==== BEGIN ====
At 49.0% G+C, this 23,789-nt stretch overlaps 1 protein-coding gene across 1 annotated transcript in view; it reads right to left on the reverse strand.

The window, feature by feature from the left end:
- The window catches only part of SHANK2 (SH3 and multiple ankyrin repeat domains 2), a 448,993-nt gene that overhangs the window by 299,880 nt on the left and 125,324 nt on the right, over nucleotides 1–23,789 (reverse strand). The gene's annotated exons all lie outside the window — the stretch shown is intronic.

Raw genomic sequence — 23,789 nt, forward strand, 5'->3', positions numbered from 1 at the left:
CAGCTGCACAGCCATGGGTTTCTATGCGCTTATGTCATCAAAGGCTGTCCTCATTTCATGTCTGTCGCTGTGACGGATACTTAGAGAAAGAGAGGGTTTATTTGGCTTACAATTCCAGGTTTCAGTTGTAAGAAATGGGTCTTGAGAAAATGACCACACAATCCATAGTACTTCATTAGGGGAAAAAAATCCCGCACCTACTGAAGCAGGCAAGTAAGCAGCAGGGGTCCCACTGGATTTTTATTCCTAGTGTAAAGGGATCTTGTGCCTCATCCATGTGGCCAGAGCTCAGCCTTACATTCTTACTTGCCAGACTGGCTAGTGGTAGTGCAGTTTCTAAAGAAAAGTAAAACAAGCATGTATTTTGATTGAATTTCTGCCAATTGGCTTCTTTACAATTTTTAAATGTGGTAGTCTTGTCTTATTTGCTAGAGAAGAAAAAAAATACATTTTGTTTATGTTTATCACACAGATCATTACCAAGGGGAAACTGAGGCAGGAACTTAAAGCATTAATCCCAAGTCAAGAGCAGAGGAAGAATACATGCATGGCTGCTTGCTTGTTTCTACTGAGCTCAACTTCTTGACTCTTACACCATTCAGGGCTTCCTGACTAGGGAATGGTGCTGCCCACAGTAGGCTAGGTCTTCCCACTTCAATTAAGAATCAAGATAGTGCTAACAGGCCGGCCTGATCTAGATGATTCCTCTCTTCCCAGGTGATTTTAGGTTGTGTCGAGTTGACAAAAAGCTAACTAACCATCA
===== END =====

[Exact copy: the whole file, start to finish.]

At 49.0% G+C, this 23,789-nt stretch overlaps 1 protein-coding gene across 1 annotated transcript in view; it reads right to left on the reverse strand.

The window, feature by feature from the left end:
- The window catches only part of SHANK2 (SH3 and multiple ankyrin repeat domains 2), a 448,993-nt gene that overhangs the window by 299,880 nt on the left and 125,324 nt on the right, over nucleotides 1–23,789 (reverse strand). The gene's annotated exons all lie outside the window — the stretch shown is intronic.

Raw genomic sequence — 23,789 nt, forward strand, 5'->3', positions numbered from 1 at the left:
CAGCTGCACAGCCATGGGTTTCTATGCGCTTATGTCATCAAAGGCTGTCCTCATTTCATGTCTGTCGCTGTGACGGATACTTAGAGAAAGAGAGGGTTTATTTGGCTTACAATTCCAGGTTTCAGTTGTAAGAAATGGGTCTTGAGAAAATGACCACACAATCCATAGTACTTCATTAGGGGAAAAAAATCCCGCACCTACTGAAGCAGGCAAGTAAGCAGCAGGGGTCCCACTGGATTTTTATTCCTAGTGTAAAGGGATCTTGTGCCTCATCCATGTGGCCAGAGCTCAGCCTTACATTCTTACTTGCCAGACTGGCTAGTGGTAGTGCAGTTTCTAAAGAAAAGTAAAACAAGCATGTATTTTGATTGAATTTCTGCCAATTGGCTTCTTTACAATTTTTAAATGTGGTAGTCTTGTCTTATTTGCTAGAGAAGAAAAAAAATACATTTTGTTTATGTTTATCACACAGATCATTACCAAGGGGAAACTGAGGCAGGAACTTAAAGCATTAATCCCAAGTCAAGAGCAGAGGAAGAATACATGCATGGCTGCTTGCTTGTTTCTACTGAGCTCAACTTCTTGACTCTTACACCATTCAGGGCTTCCTGACTAGGGAATGGTGCTGCCCACAGTAGGCTAGGTCTTCCCACTTCAATTAAGAATCAAGATAGTGCTAACAGGCCGGCCTGATCTAGATGATTCCTCTCTTCCCAGGTGATTTTAGGTTGTGTCGAGTTGACAAAAAGCTAACTAACCATCA